马拉松选手罗伯特•格雷菲尔德(Robert Greifeld)有毅力，这是一件好事。这位现年50岁的纳斯达克-OMX集团(Nasdaq OMX Group)首席执行官最近进行了一轮令人精疲力竭的疯狂采购，将三家新的交易所收归纳斯达克家族旗下。
It is a good thing marathon runner Robert Greifeld has stamina. The 50-year-old chief executive of the Nasdaq OMX Group has been on an exhausting shopping spree, acquiring three new exchanges as part of the Nasdaq family.
The recent merger with Sweden's OMX – which followed a complex agreement with Dubai's bourse that saw the emirate taking a stake in the Nasdaq group – is the biggest challenge. Mr Greifeld must try to assimilate the technology, staff and culture of the Scandinavian exchange with the US bourse.
These transatlantic challenges will need to be juggled with seeing through the deals he has signed with the Boston and Philadelphia stock exchanges.
He faces fierce competition from other exchanges, most notably bitter rival NYSE Euronext, and also from investment banks challenging exchanges on their pricing.
In a video interview with FT.com, Mr Greifeld discusses exchange consolidation, Dubai's political influence, his ambitions in the derivatives business and immigration. Edited highlights of the interview appear below.
Nasdaq's merger followed an agreement that Dubai's bourse would sell its OMX shares to Nasdaq in exchange for the emirate taking a stake in the US group. How essential was Dubai to Nasdaq closing the OMX deal?
I think it was essential. We see great opportunities. We, like others, love the potential in the Middle East and the developing world. We have a basic belief that their organic growth rate will be fundamentally higher than ours or Europe's in the years to come.
And how much influence will Dubai have on Nasdaq here in New York?
They'll be our single largest shareholder, owning 19.9 per cent. They will have two seats on the board. They will be restricted to 5 per cent voting rights and that's not a Dubai rule. It's the rule the Securities and Exchange Commission has put upon any large shareholders, so we have a number of other shareholders who fall within that rule. Should we be concerned about Dubai's possible political influence on the Nasdaq group? No. We voluntarily submitted the transaction to the [Committee on Foreign Investment in the US, the government committee that vets cross-border deals]. Thirteen governmental agencies [had] the opportunity to opine upon the merits of a transactions and whether it [raised] any national security concerns. So we voluntarily went through that process, we passed that process and the Cfius panel said go ahead with the transaction.
他们将成为我们最大的单一股东，拥有19.9%的股份，占有两个董事会席位。他们的表决权将限制在5%。这不是迪拜的规定，而是美国证券交易委员会(Securities and Exchange Commission)对所有大股东的规定，我们有许多其他股东都受到这个规定的约束。我们应该为迪拜可能对纳斯达克集团产生的政治影响感到担忧吗？不必。我们主动提交这笔交易（给负责审查跨境交易的美国政府部门——外国投资委员会(Committee on Foreign Investment)）。13家政府机构有机会就交易的价值及其是否会（引起）国家安全担忧发表意见。因此我们主动走了这个程序，而且通过了审查。外国投资委员会的专门小组说我们可以着手进行这笔交易。
Derivatives can be a great high-margin business. Are you interested in getting more involved?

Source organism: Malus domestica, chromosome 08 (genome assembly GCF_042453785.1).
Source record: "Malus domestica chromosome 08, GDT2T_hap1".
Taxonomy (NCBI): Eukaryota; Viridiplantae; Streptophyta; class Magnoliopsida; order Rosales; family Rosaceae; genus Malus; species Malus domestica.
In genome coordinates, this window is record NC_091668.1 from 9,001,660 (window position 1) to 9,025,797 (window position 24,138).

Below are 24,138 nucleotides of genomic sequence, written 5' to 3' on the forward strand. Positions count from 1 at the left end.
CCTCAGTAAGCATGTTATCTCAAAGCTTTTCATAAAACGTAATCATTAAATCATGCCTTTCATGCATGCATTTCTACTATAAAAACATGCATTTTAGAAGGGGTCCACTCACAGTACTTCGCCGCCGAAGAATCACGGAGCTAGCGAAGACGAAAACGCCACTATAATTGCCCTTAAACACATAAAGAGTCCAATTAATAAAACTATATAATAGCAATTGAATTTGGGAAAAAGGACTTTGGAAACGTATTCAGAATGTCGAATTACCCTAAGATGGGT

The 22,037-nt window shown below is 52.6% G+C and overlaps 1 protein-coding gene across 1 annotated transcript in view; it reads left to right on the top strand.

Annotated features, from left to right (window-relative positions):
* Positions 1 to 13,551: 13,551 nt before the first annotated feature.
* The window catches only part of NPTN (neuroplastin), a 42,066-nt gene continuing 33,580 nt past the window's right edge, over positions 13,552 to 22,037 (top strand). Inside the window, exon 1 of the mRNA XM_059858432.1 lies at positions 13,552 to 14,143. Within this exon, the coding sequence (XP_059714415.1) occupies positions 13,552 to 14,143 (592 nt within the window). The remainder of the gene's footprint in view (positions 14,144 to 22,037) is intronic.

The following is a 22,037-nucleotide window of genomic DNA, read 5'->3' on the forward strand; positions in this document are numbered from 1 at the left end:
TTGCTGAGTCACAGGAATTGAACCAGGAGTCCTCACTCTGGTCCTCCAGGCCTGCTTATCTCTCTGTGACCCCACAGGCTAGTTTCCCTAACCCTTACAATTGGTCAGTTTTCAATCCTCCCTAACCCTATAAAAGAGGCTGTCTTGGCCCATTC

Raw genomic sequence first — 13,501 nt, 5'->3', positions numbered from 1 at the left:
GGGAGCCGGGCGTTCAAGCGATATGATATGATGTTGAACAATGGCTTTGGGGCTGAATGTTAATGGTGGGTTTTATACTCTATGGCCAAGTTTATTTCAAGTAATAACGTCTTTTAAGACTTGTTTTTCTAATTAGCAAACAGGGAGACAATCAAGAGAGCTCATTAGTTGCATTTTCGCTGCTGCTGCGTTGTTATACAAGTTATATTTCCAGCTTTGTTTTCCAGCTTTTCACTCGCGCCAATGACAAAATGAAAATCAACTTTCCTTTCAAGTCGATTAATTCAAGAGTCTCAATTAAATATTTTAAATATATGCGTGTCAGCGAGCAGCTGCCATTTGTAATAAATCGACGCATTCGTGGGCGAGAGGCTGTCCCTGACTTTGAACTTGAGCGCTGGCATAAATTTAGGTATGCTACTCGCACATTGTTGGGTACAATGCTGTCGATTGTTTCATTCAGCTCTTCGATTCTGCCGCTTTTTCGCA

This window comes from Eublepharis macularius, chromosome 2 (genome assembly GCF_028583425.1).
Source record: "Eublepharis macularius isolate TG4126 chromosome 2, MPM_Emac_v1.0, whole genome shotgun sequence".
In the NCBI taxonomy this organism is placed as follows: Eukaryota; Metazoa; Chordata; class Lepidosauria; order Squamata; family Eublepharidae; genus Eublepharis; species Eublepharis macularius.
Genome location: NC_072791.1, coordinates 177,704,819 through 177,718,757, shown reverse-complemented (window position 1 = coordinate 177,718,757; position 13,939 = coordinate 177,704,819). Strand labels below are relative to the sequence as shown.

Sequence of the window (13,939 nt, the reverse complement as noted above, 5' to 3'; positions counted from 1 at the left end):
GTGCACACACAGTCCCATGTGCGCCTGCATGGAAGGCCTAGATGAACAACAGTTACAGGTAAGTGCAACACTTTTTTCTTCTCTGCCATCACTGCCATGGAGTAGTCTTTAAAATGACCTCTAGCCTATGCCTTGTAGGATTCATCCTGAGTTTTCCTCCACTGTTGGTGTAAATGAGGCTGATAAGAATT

Definitely. We've made two significant moves into derivatives, one is the acquisition of the Philadelphia Stock Exchange, which will close in the next 60 days; two is the acquisition of Nord Pool. So Nord Pool is the leading trader of derivatives for power and for carbon trading in the Nordic regions and certainly under our leadership we expect to expand them into a pan-European context.
当然了。我们在衍生品领域已经迈出重要的两步。一是收购了费城证券交易所(Philadelphia Stock Exchange)，交易将在今后60天内完成；二是收购了北方电力交易所(Nord Pool)。北方电力交易所是北欧地区电力及碳交易衍生品的领先交易商。当然，我们希望，在我们的领导下，它能扩张成为一家泛欧交易所。
In derivatives overall, is the CME's dominance now unchallengeable?
Well, I don't know about that. It's not something that's on our radar. We have many, many different opportunities and we have picked our spots in derivatives. We're not into direct competition with the CME. When you look at carbon trading and power trading there's great opportunities for us in the Nordic region and in the rest of Europe, hopefully in the US and in the cash options market place.
America has an election this year – at a time when the economy is slowing down and when we've seen a credit crunch on Wall Street. Do you worry that all of these things coming together will mean that we see an increase in protectionist sentiment and maybe policies?
I don't worry about it but certainly don't want to see that [happening]. Clearly, [we] in the US are beneficiaries of globalisation. Globalisation like any other set of human progresses is uneven but the progress is definite and we've raised our standard of living, so we want to see that continue. As you can guess since we will be acquiring Nord Pool, which is a leader in carbon trading, we wouldn't mind seeing a carbon trade regime coming in the US and we certainly support the candidates supportive of that initiative.
Do American CEOs need to make the public case more forcefully for free trade or risk putting their businesses in jeopardy?
No doubt and certainly we at Nasdaq have a very strong outreach programme but I just want to put it in context. As a sitting CEO of a public company you have many things coming at you and you're in this position because you have the ability to multi-task. But like anything else, there's room for improvements; and communication to policy makers [regarding] the benefits that businesses get from globalisation is something that we should focus on.
What about immigration? Is America sufficiently open to the most talented people in the world?
Definitely not. We have very strong views that we are bungling this issue [by] conflating the illegal immigrant issue with the issue of getting highly skilled employees into the US. When I speak to the chief executives out in Silicon Valley that is the number one issue, and they will not wait for the US [government] to solve these problems.